I awoke from my dream early in the morning to a heightened humidity in the air and the sound of light rain against the windows. Within seconds of realizing that I was awake thunder struck and the rain came pouring down. I pulled my blinds open all of the way and the low light of a cloudy morning sky filled my room. The thunder struck again, over and over, and I knew that spring had finally shown itself fully, and it felt good.
Spring in Ontario is one of the greatest times of the year. It is nature rewarding us in the grandest way for enduring the long and tolling winter. I arrived from a tropical climate just one month ago, and I missed most of the winter. But I arrived to the worst of it, and I got a good sense of the gloom that this long winter invoked. I grew up here after all, I know how difficult it can be. But the distinct four seasons that accompany this land are like no other, and each one is so powerful and moving that even after 27 years I am still left awed by the greatness of each season. The sweltering summer where the heat is almost unbearable fades into the crisp fall where everything becomes magnificently orange and red. Slowly everything dies and the nomadic creatures of the land head south and the cold, desolate winter sets in. The winter seems to last the longest, its pinnacle hitting just as people begin to come restless with the cold and wet streets. It becomes unbearable and people begin to question their ability to endure this harsh climate, when suddenly the air warms slightly, clouds fill the sky, and thunder announces the arrival of spring as the rain washes away the winter and our sad dispositions flow down the drains.
The rain eventually stopped that day and the clouds began to break, slowly the sun revealed itself until by mid afternoon its beams had dried the land and were warming the air. I had to get outside so I threw on a sweater, passing by my heavy winter jacket in the closet with a sigh of relief, and decided to head downtown to meet some friends. We went for a stroll in the city, walking around for the first time in t-shirts – always an incredible feeling. The streets were crowded with people, their toques and scarves replaced by smiles and energetic conversations. Somehow everyone’s eyes seemed to have come alive, as if their spirits had been hibernating for the long winter. We found a cafe and a patio and sat in the late afternoon sun, chatting and enjoying the awakened city.
It is the days like these that make the long winters worthwhile; that remind us of how incredible this land really is. I'm glad I was able to experience the transition from winter to spring, it is always a great way to find that appreciation for my home city that can so easily be lost when I leave. Slowly the days will become longer and warmer, and the cycle will repeat itself over the year. I wonder if I will ever experience that full cycle again.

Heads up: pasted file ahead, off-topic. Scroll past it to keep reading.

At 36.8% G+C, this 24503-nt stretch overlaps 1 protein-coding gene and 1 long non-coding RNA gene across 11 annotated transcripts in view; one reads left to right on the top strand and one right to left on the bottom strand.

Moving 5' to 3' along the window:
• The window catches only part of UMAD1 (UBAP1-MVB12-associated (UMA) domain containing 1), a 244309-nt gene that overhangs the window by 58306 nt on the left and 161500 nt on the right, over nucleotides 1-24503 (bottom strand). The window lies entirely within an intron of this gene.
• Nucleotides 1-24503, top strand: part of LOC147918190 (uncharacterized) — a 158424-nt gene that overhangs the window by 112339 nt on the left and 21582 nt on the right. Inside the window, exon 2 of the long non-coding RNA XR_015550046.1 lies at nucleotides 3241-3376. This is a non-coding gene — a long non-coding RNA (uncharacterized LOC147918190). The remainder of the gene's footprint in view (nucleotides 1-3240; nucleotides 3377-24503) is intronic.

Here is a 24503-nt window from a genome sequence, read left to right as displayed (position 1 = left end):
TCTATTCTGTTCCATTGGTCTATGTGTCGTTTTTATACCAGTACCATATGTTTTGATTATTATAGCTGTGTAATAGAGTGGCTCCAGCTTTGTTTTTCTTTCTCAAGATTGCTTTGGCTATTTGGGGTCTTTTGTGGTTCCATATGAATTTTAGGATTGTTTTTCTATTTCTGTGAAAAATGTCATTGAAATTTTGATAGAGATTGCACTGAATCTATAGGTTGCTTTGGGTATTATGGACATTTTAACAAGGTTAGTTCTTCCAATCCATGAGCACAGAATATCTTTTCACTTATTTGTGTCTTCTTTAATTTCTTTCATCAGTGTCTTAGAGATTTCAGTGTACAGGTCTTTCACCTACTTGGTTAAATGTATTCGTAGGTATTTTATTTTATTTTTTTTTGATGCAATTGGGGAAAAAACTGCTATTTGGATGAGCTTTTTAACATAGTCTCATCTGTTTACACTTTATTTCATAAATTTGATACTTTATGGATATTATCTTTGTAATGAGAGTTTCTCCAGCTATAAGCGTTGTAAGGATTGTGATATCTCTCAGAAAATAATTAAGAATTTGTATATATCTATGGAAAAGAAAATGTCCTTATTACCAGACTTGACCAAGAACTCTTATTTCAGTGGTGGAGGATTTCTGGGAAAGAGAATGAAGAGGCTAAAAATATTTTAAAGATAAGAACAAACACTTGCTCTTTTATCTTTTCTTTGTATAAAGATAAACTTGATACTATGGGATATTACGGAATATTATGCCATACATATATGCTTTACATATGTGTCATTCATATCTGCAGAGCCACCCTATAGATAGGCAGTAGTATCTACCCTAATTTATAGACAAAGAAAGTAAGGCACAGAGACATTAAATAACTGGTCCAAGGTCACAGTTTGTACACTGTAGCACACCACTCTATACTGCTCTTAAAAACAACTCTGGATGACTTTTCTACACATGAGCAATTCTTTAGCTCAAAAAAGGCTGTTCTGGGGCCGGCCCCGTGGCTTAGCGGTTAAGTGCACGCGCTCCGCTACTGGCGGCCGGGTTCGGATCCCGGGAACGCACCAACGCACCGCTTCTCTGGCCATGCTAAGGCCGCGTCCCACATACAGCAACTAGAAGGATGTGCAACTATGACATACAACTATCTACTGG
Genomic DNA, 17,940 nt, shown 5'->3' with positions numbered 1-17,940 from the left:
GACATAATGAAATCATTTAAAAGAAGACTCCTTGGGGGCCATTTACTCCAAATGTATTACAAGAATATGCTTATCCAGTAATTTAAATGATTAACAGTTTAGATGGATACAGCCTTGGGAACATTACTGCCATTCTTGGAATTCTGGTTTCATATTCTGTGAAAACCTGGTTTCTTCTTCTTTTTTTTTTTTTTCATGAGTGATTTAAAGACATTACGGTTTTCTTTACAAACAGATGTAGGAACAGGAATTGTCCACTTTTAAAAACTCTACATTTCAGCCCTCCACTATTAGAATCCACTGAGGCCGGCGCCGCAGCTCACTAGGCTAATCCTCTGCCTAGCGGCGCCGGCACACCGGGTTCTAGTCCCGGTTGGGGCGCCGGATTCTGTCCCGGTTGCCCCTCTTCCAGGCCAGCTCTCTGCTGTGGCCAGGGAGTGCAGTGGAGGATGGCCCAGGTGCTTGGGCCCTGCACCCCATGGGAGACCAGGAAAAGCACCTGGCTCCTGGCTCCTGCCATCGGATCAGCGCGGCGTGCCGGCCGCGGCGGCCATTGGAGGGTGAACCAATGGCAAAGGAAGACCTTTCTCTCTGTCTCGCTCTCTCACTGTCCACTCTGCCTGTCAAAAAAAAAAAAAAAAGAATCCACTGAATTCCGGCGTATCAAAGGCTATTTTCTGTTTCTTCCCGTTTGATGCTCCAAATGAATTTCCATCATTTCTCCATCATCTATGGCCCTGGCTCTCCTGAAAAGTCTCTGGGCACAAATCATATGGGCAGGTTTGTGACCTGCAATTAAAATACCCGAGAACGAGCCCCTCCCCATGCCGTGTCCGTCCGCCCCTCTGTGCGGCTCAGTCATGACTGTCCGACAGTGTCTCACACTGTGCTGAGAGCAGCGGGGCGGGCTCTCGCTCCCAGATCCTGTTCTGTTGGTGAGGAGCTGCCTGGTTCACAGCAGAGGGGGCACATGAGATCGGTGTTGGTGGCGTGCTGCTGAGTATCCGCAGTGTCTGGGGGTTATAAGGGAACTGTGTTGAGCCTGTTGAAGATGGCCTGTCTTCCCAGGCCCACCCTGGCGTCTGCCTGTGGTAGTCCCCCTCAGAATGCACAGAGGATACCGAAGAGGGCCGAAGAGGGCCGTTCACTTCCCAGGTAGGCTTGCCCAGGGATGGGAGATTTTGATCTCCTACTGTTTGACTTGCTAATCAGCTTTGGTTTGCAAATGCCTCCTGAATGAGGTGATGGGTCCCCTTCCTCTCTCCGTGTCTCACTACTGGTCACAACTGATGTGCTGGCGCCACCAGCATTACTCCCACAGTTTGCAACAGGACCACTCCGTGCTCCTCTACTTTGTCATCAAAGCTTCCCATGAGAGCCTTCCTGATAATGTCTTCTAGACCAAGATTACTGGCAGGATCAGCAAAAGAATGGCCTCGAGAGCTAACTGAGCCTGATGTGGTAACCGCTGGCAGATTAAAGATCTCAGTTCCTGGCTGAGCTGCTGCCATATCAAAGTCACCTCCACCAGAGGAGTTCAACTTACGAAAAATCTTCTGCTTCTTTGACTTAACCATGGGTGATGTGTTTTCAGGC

Monday, April 4, 2011
Traveling and constantly changing my surroundings has become an important part of my life, but being home has really put things into perspective. I started this blog three years ago when I decided to leave Canada with no particular destination in mind. The adventures that followed shaped the person that I am today and no doubt helped me to grow as an individual and as a human being. When I first left, I had the intention of truly finding some sort of personal truth, some state of enlightenment. I’ve come to realize that this is a life long process and that the wisdom that I seek comes from a variety of experiences, not just travel, but also being in touch with ones roots. Being back around the people that I grew up with and the places where I came of age has been surprisingly invigorating and has helped me to make some sense of all the experience that I have gained over the last few years. My roots are my original connection to this world, and I once took that for granted. So as much as I promote indefinite travel and alternative lifestyles, I also believe that returning to ones roots is a vital part of what makes us human, and is something that acts as a reminder of who we really are. Perhaps I will leave again, in fact it is quite likely, but it will be so with a greater appreciation for my roots. There is a saying that says "Those that wander are not necessarily lost", but I know now that as I continue traveling, were it not for my roots, I would indeed be lost.